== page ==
Jenner has claimed that he has always had a female soul. But can a human soul be misplaced? Can God, our Creator, accidentally plant a female soul in a male body? Is there even such a thing as a “male” or “female” soul? We know the male and female psyches differ. Despite early feminist efforts to say there were no differences, or that those differences don’t matter, most people by common observation (which is backed by science) can see that generally speaking, men and women have definite differences in behavior and the way we interact with the world. On a light note, we women sometimes wonder why our mates can be glued to ESPN or Monday night football or never tire of watching the Fast and Furious franchise over and over, when a good rom-com or drama would be so much more interesting. And I am amused when my brother-in-law and nephew’s conversations on Facebook revolve around bikes and the cars and trucks my nephew seems to trade as if they were baseball cards.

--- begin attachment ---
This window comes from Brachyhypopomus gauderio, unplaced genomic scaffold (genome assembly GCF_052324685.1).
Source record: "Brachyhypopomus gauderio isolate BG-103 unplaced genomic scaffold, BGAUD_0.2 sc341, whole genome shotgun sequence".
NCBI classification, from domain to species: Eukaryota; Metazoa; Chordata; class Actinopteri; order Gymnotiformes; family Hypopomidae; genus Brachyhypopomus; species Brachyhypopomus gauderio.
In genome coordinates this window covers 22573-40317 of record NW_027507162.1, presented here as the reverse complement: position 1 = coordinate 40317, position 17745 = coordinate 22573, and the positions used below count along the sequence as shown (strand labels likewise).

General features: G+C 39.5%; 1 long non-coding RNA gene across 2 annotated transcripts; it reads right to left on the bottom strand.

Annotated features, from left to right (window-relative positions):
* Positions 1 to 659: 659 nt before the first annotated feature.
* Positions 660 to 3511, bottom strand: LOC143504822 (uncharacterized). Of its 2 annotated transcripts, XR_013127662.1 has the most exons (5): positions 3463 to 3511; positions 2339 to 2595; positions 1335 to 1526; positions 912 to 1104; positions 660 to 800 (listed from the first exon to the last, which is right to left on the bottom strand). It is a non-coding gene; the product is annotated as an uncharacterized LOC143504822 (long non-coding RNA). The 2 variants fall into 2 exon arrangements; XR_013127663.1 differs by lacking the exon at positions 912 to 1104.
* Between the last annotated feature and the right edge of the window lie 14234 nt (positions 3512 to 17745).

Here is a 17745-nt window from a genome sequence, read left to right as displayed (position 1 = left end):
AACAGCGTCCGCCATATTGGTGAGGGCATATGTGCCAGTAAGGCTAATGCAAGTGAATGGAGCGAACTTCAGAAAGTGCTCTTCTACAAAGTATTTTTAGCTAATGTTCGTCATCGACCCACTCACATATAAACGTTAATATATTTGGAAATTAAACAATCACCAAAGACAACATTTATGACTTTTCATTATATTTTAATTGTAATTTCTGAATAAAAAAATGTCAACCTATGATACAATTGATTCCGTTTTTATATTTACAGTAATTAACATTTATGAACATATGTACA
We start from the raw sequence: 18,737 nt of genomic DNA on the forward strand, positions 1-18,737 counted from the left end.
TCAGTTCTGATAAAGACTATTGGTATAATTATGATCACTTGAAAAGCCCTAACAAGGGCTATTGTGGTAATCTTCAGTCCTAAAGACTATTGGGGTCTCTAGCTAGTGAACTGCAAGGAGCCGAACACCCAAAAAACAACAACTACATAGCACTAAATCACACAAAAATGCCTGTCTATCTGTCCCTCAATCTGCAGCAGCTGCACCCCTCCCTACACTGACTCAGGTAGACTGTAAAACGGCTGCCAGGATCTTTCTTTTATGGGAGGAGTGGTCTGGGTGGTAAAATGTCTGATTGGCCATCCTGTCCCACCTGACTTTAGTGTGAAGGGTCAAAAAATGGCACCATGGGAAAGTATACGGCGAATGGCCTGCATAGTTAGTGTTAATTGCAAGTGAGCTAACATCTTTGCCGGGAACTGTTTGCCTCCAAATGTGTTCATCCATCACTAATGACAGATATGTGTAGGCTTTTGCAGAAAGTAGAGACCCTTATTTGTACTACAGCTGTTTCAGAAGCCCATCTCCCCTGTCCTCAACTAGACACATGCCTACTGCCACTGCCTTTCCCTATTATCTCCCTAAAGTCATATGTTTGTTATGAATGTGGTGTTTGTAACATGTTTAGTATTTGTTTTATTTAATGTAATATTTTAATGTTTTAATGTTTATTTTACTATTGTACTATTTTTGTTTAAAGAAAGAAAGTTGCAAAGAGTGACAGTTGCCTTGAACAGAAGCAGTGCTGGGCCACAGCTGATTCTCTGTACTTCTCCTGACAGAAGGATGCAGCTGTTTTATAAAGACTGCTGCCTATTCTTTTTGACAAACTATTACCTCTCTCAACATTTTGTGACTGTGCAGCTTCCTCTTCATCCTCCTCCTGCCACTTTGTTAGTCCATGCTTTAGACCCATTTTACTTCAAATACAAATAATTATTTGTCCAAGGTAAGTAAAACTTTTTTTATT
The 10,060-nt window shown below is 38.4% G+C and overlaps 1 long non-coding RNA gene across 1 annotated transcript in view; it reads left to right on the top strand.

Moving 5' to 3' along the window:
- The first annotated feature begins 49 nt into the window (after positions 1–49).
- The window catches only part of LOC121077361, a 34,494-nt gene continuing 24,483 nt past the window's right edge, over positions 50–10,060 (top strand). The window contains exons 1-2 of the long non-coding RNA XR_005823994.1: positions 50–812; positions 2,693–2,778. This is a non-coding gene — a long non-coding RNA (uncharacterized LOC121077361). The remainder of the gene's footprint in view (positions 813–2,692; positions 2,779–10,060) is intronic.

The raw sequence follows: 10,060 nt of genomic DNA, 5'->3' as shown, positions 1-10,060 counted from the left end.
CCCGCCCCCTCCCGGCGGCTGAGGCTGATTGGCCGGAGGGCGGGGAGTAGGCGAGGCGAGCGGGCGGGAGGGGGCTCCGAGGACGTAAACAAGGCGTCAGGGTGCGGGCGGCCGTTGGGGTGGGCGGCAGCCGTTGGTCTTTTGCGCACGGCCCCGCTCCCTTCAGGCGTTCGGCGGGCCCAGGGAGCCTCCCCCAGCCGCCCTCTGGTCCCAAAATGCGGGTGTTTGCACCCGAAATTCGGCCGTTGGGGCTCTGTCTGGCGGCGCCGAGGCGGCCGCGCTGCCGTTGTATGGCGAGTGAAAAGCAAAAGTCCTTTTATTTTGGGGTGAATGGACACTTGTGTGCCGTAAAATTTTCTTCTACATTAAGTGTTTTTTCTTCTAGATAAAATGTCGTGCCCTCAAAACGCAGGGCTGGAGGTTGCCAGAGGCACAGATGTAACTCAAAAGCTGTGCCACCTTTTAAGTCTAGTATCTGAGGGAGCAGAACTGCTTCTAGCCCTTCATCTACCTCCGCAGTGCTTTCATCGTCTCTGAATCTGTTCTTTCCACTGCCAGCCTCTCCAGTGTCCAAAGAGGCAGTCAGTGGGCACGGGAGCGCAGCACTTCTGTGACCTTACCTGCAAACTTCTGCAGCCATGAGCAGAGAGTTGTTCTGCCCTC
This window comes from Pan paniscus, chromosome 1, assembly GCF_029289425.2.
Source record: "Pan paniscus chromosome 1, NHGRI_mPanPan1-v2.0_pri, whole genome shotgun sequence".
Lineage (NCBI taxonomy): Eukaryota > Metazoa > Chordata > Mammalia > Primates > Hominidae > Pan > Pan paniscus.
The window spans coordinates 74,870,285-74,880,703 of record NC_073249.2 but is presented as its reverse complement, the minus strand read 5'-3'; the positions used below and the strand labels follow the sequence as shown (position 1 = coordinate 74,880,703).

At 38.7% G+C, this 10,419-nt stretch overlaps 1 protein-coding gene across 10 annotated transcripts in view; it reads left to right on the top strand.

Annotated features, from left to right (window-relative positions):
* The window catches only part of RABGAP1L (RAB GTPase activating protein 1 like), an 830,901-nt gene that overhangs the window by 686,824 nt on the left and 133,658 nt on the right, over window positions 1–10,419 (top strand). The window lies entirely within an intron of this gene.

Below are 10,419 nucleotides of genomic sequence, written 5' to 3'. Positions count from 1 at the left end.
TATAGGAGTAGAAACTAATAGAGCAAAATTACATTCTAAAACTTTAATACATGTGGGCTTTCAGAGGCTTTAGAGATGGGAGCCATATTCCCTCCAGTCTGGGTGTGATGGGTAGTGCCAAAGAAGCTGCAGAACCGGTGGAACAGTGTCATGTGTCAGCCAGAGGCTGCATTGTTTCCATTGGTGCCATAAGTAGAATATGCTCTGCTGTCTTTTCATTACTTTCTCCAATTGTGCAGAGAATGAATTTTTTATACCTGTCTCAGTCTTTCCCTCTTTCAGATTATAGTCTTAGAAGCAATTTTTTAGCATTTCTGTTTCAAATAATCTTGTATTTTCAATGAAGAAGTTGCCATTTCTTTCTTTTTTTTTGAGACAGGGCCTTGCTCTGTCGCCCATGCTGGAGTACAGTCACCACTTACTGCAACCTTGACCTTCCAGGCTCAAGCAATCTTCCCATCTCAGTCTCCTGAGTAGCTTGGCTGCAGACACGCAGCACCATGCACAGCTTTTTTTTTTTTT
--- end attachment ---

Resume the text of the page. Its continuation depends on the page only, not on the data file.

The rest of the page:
On a more serious note, we wonder, why, when we ask our partners about a dear friend’s well-being when they get off the phone or home from a visit, they may reply, “We didn’t go into all that.” Whereas when two women get together, even in a new friendship, by the time an hour is over, we know the basic contours of one another’s lives
We, as Christians, can definitely feel isolated in from our culture’s views of human sexuality, marriage, and gender identification. Sometimes we learn to keep our views to ourselves for fear of offending others, or just because we don’t want to argue or seem intolerant. But when I heard about Jenner, all I could think of was how sad he must be. Like the writer of Ecclesiastes, he has lived a life of wealth, notoriety and material blessings; with all the houses, cars and toys many Americans only can enjoy vicariously. Yet, there apparently was still a void in his life that riches and fame could not fill.